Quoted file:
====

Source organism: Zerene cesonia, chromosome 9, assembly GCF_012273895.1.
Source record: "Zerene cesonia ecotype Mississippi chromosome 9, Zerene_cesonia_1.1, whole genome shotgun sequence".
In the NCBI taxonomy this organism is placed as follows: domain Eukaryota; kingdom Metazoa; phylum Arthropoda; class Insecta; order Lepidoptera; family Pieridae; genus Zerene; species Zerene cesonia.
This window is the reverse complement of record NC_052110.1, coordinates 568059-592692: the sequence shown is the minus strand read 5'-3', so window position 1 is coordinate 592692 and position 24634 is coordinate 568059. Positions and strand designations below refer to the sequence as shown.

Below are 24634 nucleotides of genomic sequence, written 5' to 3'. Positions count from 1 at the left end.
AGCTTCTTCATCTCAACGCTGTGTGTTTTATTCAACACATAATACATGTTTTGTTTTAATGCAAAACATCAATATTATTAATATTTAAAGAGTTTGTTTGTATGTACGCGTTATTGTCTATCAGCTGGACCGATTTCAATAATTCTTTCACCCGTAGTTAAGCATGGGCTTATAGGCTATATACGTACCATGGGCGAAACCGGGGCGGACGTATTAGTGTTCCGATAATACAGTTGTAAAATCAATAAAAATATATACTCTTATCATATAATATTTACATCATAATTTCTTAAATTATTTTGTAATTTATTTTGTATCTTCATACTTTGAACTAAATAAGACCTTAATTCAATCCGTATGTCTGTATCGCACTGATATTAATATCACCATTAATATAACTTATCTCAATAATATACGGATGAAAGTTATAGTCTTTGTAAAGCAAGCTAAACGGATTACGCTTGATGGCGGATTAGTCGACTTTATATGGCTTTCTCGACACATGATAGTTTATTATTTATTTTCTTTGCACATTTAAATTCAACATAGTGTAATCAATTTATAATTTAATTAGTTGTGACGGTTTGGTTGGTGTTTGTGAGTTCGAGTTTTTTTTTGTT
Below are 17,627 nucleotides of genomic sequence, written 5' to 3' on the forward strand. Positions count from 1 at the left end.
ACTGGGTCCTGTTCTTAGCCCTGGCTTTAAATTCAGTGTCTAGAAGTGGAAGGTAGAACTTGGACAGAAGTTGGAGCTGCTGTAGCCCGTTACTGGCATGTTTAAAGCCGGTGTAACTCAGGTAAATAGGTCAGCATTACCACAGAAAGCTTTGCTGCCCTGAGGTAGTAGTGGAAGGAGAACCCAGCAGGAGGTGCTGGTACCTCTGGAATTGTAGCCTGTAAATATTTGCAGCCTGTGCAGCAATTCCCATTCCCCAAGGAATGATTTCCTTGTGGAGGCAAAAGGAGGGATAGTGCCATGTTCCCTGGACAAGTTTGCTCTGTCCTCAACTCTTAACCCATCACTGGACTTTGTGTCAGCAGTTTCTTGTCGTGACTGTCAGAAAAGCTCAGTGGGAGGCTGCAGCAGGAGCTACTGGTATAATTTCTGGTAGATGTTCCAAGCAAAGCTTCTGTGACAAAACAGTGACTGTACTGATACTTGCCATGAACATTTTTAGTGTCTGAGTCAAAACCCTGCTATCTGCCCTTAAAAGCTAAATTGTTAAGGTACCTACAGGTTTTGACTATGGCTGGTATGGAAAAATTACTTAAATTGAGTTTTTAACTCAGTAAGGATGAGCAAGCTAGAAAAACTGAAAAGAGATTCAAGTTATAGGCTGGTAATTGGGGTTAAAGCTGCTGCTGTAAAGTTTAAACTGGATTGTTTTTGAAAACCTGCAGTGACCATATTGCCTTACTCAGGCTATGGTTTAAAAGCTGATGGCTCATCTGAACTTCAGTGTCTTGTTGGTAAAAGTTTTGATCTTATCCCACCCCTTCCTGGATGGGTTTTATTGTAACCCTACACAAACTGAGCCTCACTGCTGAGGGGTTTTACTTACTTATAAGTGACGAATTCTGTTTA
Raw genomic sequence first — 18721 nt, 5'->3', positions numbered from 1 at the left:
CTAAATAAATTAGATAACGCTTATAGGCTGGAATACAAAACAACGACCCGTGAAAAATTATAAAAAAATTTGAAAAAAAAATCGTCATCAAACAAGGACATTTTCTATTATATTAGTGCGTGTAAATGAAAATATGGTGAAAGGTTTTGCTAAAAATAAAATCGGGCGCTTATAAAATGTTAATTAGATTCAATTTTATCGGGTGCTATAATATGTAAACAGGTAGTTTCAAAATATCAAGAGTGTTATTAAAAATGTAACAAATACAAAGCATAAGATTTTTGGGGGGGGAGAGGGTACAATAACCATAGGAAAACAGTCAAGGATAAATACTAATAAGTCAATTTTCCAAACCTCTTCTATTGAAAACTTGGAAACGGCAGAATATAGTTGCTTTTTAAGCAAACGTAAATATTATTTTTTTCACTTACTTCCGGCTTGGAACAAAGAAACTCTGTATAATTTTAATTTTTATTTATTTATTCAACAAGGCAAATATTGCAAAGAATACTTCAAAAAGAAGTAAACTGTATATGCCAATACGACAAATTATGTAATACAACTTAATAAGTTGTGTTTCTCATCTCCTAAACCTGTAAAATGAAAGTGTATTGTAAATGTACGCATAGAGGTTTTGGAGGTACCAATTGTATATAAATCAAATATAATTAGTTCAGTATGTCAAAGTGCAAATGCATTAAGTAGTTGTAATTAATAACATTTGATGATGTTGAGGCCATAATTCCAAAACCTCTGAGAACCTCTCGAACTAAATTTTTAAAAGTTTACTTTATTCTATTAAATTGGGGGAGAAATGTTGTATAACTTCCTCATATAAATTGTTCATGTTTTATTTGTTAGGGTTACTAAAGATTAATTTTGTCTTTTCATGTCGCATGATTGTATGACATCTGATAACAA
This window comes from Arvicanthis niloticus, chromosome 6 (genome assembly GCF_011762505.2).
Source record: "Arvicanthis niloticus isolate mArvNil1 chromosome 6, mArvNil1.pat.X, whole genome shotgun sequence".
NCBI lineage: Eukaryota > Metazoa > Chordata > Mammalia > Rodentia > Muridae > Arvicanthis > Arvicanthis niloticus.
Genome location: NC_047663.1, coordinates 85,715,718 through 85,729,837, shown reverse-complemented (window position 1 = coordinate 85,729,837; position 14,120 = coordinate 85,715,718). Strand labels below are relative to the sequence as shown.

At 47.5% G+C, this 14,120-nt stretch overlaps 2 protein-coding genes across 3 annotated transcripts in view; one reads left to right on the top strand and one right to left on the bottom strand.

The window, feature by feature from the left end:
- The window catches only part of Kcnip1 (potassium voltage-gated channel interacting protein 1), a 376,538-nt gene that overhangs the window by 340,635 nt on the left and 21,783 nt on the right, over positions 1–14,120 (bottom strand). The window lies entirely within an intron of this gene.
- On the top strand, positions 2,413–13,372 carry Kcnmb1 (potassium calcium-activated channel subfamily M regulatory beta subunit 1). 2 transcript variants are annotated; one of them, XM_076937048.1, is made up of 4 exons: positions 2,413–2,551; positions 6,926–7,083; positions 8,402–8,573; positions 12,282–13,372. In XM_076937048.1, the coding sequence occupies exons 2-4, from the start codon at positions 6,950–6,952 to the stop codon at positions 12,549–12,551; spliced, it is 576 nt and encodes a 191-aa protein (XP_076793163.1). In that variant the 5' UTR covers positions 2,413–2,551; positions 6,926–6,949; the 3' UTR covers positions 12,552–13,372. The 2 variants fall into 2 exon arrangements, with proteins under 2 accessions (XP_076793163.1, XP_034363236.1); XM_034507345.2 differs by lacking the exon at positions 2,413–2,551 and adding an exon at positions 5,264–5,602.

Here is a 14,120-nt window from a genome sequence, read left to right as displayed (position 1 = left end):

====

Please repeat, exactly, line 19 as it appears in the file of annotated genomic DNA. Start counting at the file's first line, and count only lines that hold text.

Here is a 14,120-nt window from a genome sequence, read left to right as displayed (position 1 = left end):